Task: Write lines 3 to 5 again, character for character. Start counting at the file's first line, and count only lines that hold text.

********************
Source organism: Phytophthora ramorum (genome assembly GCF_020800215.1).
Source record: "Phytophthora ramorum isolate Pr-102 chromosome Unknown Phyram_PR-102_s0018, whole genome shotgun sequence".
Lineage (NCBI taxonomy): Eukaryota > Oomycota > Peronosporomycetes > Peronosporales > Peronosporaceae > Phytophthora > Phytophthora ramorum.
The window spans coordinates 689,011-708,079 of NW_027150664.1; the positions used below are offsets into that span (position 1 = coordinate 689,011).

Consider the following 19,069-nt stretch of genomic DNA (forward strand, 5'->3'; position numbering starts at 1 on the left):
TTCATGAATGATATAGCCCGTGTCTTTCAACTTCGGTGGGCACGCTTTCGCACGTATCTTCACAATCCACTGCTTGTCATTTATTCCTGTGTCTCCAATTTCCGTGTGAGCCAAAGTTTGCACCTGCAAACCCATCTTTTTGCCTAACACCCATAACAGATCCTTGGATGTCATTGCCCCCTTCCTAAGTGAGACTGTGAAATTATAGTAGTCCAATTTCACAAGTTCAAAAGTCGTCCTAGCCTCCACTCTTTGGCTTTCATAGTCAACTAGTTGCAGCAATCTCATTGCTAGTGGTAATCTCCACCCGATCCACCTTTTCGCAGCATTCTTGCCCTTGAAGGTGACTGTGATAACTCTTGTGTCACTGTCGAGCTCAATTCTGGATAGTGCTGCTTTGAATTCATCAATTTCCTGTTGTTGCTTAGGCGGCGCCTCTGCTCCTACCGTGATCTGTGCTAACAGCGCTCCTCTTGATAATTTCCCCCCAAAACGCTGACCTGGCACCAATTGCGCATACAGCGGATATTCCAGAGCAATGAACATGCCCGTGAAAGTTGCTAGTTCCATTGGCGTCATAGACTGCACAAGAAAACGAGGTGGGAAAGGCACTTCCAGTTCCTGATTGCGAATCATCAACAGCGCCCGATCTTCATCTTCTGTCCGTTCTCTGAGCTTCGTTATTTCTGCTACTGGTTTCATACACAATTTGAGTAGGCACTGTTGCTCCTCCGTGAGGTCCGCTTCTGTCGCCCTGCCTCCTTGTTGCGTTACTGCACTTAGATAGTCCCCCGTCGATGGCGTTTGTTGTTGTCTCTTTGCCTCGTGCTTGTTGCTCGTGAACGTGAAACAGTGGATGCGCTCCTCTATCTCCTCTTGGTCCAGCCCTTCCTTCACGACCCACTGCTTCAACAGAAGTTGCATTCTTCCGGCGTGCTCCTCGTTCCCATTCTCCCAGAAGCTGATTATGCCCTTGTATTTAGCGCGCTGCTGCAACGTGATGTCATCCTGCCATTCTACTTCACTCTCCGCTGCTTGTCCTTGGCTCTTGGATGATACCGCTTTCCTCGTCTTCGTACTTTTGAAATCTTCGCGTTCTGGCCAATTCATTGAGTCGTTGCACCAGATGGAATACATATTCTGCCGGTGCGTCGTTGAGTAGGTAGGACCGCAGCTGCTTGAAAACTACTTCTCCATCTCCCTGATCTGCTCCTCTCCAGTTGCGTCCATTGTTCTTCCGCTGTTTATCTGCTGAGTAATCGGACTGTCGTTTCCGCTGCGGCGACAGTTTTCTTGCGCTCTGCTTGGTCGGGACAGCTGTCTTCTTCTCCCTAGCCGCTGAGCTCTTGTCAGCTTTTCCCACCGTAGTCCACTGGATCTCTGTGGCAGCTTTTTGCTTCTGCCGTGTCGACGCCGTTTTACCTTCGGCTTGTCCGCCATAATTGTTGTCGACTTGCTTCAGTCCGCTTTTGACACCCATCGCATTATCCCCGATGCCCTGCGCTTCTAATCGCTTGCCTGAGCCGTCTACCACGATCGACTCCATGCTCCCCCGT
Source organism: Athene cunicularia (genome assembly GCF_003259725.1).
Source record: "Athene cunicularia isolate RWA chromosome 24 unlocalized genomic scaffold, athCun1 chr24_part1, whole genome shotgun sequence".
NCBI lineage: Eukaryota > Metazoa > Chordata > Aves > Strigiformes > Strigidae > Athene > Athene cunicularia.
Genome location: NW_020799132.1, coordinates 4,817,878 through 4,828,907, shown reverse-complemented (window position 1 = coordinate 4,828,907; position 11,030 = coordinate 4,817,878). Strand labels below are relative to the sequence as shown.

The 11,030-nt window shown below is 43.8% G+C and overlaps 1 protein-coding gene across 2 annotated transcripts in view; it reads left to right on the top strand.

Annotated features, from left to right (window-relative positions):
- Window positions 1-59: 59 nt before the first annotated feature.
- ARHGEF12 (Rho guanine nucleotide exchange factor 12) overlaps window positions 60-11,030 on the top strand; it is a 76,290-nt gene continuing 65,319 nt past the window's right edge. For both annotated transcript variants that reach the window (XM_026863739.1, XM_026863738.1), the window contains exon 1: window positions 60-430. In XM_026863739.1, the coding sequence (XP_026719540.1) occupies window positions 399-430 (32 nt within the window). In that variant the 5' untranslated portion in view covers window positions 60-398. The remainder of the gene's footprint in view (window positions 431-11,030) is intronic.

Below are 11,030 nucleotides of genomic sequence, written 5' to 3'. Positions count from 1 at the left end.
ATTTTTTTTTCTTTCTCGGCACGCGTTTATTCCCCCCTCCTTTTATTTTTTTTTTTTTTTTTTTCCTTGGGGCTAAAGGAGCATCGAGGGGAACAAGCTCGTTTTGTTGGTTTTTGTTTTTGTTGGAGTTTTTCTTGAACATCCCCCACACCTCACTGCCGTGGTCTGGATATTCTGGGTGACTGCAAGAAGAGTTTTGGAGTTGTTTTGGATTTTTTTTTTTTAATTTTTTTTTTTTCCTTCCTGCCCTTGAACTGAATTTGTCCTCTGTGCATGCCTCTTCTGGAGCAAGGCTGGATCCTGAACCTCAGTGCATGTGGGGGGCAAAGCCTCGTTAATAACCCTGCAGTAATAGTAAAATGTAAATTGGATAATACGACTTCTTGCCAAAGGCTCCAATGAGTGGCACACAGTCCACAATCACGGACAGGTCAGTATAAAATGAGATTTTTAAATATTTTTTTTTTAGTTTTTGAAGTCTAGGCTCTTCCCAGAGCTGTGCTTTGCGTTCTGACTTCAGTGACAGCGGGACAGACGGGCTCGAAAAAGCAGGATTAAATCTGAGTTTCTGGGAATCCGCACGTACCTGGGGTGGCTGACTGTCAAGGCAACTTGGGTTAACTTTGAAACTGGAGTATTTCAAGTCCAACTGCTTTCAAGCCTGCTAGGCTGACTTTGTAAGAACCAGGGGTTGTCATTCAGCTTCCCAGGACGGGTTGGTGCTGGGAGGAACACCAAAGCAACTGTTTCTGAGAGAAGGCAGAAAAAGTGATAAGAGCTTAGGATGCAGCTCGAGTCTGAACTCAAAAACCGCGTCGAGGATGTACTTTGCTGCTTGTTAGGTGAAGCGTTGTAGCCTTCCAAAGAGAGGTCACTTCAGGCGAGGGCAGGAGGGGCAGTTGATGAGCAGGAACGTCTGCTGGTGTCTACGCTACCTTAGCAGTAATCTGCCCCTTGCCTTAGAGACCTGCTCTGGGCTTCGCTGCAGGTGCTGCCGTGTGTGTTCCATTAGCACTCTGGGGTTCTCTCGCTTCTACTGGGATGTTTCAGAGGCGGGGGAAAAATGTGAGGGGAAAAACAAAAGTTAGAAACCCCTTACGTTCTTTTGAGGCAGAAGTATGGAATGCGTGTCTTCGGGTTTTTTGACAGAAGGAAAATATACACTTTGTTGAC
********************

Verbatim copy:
Lineage (NCBI taxonomy): Eukaryota > Oomycota > Peronosporomycetes > Peronosporales > Peronosporaceae > Phytophthora > Phytophthora ramorum.
The window spans coordinates 689,011-708,079 of NW_027150664.1; the positions used below are offsets into that span (position 1 = coordinate 689,011).

Consider the following 19,069-nt stretch of genomic DNA (forward strand, 5'->3'; position numbering starts at 1 on the left):